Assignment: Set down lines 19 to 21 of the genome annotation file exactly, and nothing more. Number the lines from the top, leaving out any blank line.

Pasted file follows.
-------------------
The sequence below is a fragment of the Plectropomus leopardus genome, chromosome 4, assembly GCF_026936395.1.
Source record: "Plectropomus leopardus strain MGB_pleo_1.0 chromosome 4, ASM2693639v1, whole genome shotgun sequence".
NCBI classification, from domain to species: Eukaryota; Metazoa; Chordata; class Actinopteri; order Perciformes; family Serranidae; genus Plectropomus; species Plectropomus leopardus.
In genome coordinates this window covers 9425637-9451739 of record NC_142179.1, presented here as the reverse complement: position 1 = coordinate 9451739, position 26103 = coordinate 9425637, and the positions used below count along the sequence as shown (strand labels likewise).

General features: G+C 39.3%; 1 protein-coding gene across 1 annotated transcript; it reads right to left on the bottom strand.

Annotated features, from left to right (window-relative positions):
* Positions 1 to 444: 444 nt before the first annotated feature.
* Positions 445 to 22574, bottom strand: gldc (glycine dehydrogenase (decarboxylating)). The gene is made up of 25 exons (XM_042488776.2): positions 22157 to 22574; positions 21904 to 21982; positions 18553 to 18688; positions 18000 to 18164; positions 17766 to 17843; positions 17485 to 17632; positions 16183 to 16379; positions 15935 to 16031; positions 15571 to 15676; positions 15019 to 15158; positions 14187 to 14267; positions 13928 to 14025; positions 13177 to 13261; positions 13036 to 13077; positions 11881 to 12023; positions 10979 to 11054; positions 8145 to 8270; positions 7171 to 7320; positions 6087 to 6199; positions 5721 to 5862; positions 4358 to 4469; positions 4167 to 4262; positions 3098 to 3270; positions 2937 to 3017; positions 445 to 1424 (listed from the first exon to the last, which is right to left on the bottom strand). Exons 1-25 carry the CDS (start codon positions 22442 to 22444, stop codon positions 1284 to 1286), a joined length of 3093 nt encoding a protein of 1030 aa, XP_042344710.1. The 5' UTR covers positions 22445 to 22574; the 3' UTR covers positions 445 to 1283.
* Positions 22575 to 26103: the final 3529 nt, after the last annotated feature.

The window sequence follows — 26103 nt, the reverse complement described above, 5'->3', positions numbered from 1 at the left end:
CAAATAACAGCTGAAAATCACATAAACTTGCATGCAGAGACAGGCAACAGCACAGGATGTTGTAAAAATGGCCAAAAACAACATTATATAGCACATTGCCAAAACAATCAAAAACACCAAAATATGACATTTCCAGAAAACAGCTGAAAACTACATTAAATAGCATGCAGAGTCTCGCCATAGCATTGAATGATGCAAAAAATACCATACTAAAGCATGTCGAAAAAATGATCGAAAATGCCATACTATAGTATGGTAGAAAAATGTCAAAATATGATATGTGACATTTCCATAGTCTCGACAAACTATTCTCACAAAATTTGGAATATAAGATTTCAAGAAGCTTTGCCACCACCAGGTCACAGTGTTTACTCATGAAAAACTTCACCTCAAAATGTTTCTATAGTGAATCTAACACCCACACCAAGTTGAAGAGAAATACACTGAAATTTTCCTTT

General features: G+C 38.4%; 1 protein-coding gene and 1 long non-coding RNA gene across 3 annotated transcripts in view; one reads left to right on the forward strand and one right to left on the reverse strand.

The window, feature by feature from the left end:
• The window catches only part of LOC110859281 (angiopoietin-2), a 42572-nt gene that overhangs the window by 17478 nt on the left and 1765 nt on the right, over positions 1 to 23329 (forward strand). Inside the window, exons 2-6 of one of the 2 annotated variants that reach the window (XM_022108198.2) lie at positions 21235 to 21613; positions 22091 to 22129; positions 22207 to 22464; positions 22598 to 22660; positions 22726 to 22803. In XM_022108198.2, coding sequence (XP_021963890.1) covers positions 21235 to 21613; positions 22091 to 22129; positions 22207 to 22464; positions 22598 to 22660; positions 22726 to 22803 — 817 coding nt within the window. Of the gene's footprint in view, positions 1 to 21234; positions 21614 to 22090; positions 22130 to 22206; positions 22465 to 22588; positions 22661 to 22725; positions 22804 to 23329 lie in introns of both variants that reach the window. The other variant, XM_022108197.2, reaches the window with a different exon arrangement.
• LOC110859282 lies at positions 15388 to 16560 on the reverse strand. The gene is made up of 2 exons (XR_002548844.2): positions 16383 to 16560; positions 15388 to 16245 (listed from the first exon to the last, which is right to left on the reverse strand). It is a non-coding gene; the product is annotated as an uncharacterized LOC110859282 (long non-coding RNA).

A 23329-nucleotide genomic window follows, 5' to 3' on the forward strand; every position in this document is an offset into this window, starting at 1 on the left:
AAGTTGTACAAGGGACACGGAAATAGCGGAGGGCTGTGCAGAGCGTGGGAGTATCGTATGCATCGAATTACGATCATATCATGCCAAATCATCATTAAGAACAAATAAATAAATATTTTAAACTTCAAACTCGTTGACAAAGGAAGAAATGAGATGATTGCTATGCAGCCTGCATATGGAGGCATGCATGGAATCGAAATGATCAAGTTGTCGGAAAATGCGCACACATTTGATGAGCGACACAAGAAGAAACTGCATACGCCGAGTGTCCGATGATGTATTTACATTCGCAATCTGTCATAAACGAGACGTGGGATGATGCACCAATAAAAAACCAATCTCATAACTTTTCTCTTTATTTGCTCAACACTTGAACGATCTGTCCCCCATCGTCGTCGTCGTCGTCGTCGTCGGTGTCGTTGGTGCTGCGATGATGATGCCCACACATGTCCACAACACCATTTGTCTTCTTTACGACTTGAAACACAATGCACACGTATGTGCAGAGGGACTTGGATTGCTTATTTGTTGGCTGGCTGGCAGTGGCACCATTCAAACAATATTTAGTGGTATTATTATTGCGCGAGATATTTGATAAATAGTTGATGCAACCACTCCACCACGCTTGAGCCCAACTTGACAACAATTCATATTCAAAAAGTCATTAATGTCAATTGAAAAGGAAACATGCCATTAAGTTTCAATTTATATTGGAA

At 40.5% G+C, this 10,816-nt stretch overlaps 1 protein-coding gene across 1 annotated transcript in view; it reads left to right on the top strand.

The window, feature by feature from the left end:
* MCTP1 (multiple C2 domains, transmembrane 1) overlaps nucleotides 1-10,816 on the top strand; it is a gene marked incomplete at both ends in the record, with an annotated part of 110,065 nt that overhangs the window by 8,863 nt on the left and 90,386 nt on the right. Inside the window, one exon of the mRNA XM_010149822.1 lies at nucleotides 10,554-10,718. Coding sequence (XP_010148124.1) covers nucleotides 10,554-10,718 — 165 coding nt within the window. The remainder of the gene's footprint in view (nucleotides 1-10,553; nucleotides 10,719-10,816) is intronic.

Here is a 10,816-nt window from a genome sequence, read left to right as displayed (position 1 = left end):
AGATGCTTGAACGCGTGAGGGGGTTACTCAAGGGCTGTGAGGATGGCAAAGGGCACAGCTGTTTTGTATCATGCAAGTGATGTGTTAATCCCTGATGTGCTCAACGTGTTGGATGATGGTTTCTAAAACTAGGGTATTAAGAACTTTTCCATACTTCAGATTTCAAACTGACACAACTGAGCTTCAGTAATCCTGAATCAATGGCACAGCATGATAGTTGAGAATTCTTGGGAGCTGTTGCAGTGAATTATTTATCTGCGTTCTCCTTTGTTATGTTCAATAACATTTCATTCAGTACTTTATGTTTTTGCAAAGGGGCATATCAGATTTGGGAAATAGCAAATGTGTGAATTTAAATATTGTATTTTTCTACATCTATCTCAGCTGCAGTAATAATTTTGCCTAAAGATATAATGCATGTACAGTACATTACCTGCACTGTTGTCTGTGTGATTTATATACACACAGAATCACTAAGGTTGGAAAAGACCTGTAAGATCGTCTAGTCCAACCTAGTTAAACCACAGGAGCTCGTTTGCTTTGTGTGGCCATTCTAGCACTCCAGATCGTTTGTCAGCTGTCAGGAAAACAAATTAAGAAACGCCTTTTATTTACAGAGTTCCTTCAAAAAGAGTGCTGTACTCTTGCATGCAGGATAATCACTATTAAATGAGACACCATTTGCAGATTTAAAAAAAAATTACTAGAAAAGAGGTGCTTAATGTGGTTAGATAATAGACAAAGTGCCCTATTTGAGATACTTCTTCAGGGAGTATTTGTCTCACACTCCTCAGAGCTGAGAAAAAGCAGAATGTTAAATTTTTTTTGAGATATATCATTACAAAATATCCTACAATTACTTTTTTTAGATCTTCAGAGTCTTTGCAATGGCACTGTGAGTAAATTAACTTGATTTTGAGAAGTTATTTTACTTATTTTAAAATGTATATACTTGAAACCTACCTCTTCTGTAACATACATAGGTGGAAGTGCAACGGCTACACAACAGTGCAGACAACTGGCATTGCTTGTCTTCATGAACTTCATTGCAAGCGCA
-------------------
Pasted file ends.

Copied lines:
The window, feature by feature from the left end:
* MCTP1 (multiple C2 domains, transmembrane 1) overlaps nucleotides 1-10,816 on the top strand; it is a gene marked incomplete at both ends in the record, with an annotated part of 110,065 nt that overhangs the window by 8,863 nt on the left and 90,386 nt on the right. Inside the window, one exon of the mRNA XM_010149822.1 lies at nucleotides 10,554-10,718. Coding sequence (XP_010148124.1) covers nucleotides 10,554-10,718 — 165 coding nt within the window. The remainder of the gene's footprint in view (nucleotides 1-10,553; nucleotides 10,719-10,816) is intronic.

Here is a 10,816-nt window from a genome sequence, read left to right as displayed (position 1 = left end):